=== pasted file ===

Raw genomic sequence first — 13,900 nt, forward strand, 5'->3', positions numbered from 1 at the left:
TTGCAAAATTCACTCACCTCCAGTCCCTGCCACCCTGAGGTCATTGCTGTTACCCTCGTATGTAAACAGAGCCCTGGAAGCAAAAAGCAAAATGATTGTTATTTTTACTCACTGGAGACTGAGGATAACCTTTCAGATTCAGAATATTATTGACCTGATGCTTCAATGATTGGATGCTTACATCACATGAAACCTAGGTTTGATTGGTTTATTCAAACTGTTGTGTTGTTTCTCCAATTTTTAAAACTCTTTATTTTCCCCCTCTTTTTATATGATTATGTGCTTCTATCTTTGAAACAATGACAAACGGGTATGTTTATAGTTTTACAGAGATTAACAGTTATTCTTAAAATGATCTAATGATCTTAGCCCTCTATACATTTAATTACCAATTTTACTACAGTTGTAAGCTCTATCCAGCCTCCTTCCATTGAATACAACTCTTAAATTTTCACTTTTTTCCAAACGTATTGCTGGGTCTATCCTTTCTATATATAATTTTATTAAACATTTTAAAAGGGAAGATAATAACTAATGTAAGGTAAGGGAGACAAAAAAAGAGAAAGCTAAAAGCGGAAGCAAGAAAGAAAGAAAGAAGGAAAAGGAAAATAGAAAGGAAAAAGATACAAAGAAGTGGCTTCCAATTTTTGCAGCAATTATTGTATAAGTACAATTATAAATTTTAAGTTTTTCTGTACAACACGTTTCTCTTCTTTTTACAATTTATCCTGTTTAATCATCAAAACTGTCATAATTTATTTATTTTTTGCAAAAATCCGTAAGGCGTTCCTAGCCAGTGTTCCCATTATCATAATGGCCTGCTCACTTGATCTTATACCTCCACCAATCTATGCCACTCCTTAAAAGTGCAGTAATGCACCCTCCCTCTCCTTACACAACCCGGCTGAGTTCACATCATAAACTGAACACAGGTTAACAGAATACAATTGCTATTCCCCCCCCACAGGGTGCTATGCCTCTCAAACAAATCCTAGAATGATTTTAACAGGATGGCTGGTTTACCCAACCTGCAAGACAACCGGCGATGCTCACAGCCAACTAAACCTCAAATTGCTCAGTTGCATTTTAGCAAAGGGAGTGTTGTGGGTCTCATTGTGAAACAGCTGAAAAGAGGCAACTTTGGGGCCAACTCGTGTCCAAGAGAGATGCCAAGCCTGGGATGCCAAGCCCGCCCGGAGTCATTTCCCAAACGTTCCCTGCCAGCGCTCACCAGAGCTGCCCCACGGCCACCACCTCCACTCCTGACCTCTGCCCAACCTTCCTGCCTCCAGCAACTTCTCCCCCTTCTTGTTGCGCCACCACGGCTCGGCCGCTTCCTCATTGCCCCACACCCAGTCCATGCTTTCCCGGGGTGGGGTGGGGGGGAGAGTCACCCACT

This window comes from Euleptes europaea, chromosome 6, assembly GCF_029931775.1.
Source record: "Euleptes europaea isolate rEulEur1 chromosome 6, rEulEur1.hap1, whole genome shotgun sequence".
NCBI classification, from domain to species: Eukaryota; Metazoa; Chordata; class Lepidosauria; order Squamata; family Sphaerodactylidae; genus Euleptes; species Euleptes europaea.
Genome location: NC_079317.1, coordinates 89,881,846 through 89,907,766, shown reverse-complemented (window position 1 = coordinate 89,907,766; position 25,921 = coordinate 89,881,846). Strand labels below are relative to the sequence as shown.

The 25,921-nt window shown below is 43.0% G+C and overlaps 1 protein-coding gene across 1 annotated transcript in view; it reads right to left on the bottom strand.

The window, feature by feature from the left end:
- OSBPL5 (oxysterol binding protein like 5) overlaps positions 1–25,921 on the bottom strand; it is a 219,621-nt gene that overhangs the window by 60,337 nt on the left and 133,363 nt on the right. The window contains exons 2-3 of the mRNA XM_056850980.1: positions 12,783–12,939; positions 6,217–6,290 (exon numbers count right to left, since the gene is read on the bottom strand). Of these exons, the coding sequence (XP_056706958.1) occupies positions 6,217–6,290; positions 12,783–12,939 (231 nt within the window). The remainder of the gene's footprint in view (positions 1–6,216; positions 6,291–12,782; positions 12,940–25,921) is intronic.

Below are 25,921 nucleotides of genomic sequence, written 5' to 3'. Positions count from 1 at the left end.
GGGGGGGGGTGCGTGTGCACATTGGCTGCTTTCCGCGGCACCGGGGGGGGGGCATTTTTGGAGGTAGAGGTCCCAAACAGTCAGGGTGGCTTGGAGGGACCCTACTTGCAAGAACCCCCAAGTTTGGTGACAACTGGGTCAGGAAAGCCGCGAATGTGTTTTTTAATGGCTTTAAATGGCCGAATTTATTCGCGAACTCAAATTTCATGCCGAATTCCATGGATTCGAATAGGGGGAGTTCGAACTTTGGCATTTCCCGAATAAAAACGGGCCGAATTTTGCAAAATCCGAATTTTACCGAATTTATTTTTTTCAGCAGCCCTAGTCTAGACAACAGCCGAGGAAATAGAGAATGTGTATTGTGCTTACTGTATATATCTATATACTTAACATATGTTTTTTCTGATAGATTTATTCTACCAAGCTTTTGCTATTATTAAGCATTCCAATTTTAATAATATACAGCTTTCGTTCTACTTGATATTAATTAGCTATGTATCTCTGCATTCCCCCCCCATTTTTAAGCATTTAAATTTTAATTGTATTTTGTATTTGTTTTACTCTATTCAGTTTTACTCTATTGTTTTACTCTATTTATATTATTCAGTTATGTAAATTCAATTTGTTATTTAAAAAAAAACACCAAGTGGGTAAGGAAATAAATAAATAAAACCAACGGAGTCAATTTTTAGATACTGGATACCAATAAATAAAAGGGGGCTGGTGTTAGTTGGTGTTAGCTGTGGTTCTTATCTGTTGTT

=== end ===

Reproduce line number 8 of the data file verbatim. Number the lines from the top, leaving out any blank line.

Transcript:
The window, feature by feature from the left end: